The Meat Mogul from Mosul

Speeches Shim

Wednesday, June 23, 2021
Maamon Majeed began his career in construction before transitioning to agriculture, where he saw a golden opportunity to start his own business venture.

“I realized that this was a major gap to be filled and saw a potential business opportunity,” said Maamon. “I developed a proposal and sent it to USAID. A person responded and came to visit me in my village to discuss my project.” 

Maamon Majeed, 46, grew up in a small village called Blan near the city of Mosul in northern Iraq. Maamon was always looking to create something bigger than himself to help his community, keeping an open mind to new opportunities as they came. He began his career in construction, working with American companies and even with the U.S. Army. When his project with the U.S. Army was wrapping up, he learned that USAID was starting an agriculture program and they were looking for worthy projects to support. Maamon instantly thought of the poor quality of meat available in Iraq. It was expensive to properly raise animals, especially large animals, which required using high quality feed and constant maintenance. There was also a lack of understanding of proper slaughtering and butchering techniques, which greatly reduced the quality of the meat and also caused hygienic concerns. Shoppers had no choice but to purchase cuts of meat that were often poorly flayed and left outside with no refrigeration, often in direct sunlight, for hours. “I realized that this was a major gap to be filled and saw a potential business opportunity,” said Maamon. “I developed a proposal and sent it to USAID. A person responded and came to visit me in my village to discuss my project.” 

Maamon Majeed walks through the cattle feed lot

Cows in feedlot


Workers at the meat counter of Blann Bazaar serve customers

Maamon’s project was accepted by USAID. With USAID’s support, Maamon built his first feedlot. This was the first step towards Maamon’s dream of building his meat empire: a year after starting his feedlot, he opened a butcher shop; the next year, he opened his first slaughterhouse. “I knew I needed to go step by step,” said Maamon.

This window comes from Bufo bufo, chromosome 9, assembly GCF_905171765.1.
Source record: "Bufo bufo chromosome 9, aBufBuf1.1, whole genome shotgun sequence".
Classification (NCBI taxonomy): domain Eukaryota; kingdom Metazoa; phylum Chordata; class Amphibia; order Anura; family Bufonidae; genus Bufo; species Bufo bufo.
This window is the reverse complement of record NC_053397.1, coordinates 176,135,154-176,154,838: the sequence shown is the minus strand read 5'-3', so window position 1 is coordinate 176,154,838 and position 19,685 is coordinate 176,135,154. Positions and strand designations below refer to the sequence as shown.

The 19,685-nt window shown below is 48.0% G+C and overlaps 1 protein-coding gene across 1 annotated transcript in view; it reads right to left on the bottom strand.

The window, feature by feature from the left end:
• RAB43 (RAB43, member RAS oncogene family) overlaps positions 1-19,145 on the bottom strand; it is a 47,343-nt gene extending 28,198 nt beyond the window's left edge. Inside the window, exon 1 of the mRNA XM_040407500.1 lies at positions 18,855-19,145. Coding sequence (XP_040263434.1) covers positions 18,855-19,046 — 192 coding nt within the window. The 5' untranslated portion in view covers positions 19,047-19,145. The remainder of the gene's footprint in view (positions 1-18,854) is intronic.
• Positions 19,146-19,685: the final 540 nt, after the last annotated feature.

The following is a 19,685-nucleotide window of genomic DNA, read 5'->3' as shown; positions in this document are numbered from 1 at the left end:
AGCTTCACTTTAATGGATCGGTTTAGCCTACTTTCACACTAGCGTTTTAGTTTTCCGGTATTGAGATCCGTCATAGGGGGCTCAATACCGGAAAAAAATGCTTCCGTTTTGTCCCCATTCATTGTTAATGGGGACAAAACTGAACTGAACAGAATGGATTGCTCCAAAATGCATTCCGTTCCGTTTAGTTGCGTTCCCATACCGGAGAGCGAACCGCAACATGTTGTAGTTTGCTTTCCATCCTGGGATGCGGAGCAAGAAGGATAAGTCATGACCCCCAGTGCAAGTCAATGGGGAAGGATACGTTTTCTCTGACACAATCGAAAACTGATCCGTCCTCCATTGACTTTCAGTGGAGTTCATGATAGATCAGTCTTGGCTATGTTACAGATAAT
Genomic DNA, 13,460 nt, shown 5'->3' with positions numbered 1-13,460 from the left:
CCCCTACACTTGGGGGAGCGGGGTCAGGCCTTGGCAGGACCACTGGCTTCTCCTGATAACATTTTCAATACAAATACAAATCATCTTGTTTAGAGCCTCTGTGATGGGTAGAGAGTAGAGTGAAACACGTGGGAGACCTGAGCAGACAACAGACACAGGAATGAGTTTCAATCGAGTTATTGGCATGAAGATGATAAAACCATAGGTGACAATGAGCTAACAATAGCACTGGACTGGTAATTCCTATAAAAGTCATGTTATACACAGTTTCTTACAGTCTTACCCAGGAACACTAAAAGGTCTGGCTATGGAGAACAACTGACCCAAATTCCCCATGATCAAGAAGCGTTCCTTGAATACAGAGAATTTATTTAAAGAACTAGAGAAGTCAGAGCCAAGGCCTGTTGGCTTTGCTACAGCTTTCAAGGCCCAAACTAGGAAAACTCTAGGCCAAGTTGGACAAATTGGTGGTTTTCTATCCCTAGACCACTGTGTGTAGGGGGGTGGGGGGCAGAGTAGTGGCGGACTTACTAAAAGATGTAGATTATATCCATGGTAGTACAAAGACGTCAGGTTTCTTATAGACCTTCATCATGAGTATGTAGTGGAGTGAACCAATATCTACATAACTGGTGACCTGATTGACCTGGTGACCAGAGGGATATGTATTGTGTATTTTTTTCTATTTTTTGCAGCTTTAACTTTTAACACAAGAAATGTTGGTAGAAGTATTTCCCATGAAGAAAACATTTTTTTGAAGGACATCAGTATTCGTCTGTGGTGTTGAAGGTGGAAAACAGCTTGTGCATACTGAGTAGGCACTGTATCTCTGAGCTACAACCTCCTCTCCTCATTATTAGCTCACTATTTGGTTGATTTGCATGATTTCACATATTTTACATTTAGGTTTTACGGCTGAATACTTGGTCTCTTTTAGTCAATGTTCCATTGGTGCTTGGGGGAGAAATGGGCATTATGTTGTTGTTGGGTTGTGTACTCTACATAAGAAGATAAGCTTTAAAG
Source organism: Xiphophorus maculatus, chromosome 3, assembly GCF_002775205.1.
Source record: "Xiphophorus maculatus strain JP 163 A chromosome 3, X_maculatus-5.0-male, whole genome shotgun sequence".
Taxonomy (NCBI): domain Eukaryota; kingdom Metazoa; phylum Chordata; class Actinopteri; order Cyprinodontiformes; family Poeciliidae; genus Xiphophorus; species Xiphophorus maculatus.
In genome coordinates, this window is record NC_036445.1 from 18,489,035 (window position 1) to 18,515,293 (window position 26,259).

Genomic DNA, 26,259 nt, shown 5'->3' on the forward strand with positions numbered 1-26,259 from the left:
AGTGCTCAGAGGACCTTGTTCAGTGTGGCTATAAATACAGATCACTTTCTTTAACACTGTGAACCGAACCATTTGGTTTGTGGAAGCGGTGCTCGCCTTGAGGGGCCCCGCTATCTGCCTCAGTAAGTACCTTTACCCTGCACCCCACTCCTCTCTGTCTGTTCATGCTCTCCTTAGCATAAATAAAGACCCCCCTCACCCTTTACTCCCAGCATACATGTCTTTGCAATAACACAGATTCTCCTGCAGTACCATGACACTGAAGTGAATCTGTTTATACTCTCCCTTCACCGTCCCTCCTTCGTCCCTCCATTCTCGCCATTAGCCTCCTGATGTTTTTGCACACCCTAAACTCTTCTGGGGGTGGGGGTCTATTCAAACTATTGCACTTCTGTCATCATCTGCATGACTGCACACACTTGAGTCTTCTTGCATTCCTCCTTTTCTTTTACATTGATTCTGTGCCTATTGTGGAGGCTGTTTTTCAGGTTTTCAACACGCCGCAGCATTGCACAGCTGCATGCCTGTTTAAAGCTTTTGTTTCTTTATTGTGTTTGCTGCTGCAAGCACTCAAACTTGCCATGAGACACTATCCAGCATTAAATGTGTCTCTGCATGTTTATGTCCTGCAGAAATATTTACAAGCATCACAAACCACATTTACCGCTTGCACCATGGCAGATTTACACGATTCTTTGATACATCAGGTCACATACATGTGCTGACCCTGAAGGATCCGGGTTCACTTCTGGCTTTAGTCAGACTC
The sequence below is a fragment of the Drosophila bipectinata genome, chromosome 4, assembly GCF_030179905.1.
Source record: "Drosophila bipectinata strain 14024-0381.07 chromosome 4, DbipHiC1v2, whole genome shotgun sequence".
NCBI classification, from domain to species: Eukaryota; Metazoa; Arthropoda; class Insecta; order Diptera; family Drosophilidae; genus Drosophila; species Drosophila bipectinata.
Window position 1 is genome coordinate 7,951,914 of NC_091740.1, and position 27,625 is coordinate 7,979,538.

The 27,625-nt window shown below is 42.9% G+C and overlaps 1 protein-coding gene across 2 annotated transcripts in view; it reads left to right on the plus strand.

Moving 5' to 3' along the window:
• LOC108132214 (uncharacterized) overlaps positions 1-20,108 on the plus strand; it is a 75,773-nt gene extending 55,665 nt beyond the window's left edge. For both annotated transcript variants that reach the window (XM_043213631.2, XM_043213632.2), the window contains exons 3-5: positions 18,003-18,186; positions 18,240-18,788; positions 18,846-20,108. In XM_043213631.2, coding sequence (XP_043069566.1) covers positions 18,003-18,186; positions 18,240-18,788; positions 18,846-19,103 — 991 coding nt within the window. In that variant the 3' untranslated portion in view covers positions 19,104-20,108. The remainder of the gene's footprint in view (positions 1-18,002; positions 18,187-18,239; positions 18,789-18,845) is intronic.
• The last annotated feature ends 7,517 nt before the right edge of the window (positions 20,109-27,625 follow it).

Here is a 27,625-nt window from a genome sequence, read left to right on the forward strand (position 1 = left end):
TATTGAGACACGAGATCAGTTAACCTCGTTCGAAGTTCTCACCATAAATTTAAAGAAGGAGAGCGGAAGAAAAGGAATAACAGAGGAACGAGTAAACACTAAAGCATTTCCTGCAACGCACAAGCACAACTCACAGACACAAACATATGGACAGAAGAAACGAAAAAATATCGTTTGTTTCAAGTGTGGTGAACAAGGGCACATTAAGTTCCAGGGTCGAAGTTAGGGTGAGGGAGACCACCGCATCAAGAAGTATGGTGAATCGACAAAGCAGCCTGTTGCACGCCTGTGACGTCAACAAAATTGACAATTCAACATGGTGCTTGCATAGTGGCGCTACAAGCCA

When he began expanding his business beyond his feedlot and slaughtering his own animals, USAID played an important role in training his staff and partners in proper hygiene practices and cutting techniques. “USAID stayed with us for two weeks. They taught us how to cut meat, do a steak, break down an animal piece by piece,” recalled Maamon. 

In 2012, Maamon opened his first hypermarket, “Blann Bazaar”. Equipped with the techniques taught to him by USAID, Maamon’s 35-meter refrigerated meat display features a wide variety of quality cuts of meat, a rarity in most supermarkets in Iraq. Maamon is proud of how his skills set his business apart from the competition. “In [the north of Iraq], if you ask anyone where to get the best meat, they say Blann Bazaar!”. 

Despite its success, Blann Bazaar was not immune to the numerous challenges that Iraq faced over the past ten years. ISIS’s occupation in Mosul caused a great deal of destruction to the business and the COVID-19 pandemic also resulted in significant revenue loss, with restrictions and curfews seriously reducing store traffic. Furthermore, the lack of a centralized banking system makes it difficult for businesses like Maamon’s to get a loan to grow or rebuild after a crisis. Nevertheless, Maamon continues to keep his sights on the future and on expansion. In addition to caring for his five children, Maamon also feels responsible for caring for his employees. “My family is over a thousand people - everyone working with me is my family.” Today, Maamon’s business consists of four feedlots, a slaughterhouse, 14 hypermarkets, two butcher shops, and one meat processing factory. “One day I want Blann Bazaar to be known around the world as the Iraqi brand for high quality meats.”

Last updated: October 22, 2021

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